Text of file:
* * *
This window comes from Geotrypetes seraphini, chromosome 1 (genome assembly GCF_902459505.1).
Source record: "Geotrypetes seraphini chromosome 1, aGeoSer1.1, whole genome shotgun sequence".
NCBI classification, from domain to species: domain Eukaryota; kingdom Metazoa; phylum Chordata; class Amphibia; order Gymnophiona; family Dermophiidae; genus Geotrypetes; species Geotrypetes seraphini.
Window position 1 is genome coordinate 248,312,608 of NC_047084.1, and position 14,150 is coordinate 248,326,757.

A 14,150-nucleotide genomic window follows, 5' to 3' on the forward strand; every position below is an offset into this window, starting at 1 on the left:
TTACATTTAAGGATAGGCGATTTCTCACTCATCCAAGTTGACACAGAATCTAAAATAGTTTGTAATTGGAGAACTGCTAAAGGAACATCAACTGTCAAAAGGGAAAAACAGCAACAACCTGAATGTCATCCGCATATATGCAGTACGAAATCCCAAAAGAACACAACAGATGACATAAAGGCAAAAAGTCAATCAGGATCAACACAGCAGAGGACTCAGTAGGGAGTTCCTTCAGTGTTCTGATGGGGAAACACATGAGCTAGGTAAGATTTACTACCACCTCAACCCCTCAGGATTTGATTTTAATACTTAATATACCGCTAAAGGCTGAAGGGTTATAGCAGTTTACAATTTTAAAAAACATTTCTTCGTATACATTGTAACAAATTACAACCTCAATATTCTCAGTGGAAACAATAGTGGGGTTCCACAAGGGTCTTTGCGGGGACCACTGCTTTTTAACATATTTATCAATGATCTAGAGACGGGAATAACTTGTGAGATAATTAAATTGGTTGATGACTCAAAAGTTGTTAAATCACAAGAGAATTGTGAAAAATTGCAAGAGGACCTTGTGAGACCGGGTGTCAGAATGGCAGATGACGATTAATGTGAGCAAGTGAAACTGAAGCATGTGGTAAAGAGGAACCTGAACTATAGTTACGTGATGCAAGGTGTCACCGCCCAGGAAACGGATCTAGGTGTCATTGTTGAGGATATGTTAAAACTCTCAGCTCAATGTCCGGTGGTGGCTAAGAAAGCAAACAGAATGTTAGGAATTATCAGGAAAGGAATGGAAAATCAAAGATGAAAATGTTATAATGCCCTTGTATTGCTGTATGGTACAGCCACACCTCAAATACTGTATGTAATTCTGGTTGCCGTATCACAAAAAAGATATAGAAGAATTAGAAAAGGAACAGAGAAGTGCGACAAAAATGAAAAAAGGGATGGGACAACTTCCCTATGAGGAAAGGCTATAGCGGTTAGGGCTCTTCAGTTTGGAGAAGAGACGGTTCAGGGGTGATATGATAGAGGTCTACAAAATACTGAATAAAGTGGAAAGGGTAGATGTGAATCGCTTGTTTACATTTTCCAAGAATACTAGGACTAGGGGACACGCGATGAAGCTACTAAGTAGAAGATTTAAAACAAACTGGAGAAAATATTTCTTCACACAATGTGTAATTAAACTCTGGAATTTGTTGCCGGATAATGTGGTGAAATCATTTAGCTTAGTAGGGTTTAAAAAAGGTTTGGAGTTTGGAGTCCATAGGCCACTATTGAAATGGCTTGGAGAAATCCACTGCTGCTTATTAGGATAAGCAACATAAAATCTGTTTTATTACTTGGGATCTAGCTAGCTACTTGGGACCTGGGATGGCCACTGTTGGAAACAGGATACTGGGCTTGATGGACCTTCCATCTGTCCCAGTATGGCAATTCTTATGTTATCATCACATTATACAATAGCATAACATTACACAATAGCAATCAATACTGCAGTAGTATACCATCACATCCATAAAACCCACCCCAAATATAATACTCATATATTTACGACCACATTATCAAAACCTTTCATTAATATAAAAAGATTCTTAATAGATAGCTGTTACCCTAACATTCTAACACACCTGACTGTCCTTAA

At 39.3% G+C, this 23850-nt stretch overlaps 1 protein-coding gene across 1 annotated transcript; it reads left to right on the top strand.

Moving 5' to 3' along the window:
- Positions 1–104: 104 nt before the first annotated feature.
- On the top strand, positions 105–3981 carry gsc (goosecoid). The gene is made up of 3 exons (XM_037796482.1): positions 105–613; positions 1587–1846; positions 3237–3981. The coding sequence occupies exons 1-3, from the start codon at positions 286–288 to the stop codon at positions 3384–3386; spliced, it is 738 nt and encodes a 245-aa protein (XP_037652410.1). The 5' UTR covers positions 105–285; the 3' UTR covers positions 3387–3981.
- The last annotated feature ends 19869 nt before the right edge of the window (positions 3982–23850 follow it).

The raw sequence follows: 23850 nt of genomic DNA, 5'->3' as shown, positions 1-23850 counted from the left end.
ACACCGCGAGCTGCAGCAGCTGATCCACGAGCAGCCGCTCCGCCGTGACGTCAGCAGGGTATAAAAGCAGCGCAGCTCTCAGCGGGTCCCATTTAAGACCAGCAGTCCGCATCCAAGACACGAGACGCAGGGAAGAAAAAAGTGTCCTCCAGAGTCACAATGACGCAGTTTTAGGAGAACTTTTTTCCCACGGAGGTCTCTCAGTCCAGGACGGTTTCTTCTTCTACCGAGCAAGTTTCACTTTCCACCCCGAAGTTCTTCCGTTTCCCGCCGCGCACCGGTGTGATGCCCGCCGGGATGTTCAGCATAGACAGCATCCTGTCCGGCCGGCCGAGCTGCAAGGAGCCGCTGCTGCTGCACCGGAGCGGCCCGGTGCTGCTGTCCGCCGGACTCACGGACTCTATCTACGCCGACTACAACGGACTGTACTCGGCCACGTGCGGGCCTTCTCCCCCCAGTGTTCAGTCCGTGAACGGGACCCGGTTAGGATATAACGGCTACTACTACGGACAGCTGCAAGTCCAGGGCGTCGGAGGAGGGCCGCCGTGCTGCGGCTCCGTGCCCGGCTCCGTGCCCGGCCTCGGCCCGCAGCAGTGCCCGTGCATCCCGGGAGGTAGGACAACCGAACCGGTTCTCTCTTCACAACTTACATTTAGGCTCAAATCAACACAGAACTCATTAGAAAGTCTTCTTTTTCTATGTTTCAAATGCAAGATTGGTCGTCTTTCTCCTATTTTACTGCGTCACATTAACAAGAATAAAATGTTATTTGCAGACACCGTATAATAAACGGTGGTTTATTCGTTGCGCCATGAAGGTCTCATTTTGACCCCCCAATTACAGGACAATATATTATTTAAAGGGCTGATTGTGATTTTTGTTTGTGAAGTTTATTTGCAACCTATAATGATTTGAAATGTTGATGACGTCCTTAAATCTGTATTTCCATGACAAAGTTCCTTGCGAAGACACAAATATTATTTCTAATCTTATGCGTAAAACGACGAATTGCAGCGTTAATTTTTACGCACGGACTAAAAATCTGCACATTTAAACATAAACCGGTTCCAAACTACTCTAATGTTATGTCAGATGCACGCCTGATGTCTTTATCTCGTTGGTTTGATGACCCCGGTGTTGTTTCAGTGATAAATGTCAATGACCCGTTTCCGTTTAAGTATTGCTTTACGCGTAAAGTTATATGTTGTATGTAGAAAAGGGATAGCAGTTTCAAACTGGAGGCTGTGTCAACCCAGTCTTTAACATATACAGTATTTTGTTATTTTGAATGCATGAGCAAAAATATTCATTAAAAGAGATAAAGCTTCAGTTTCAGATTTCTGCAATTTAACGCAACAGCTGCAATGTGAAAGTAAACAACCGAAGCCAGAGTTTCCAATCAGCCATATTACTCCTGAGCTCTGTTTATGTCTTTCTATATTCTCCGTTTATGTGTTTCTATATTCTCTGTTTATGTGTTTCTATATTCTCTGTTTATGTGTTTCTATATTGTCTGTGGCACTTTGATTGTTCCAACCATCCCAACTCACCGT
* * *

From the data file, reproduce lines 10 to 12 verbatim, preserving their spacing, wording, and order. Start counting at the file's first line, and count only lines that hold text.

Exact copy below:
- On the top strand, positions 105–3981 carry gsc (goosecoid). The gene is made up of 3 exons (XM_037796482.1): positions 105–613; positions 1587–1846; positions 3237–3981. The coding sequence occupies exons 1-3, from the start codon at positions 286–288 to the stop codon at positions 3384–3386; spliced, it is 738 nt and encodes a 245-aa protein (XP_037652410.1). The 5' UTR covers positions 105–285; the 3' UTR covers positions 3387–3981.
- The last annotated feature ends 19869 nt before the right edge of the window (positions 3982–23850 follow it).

The raw sequence follows: 23850 nt of genomic DNA, 5'->3' as shown, positions 1-23850 counted from the left end.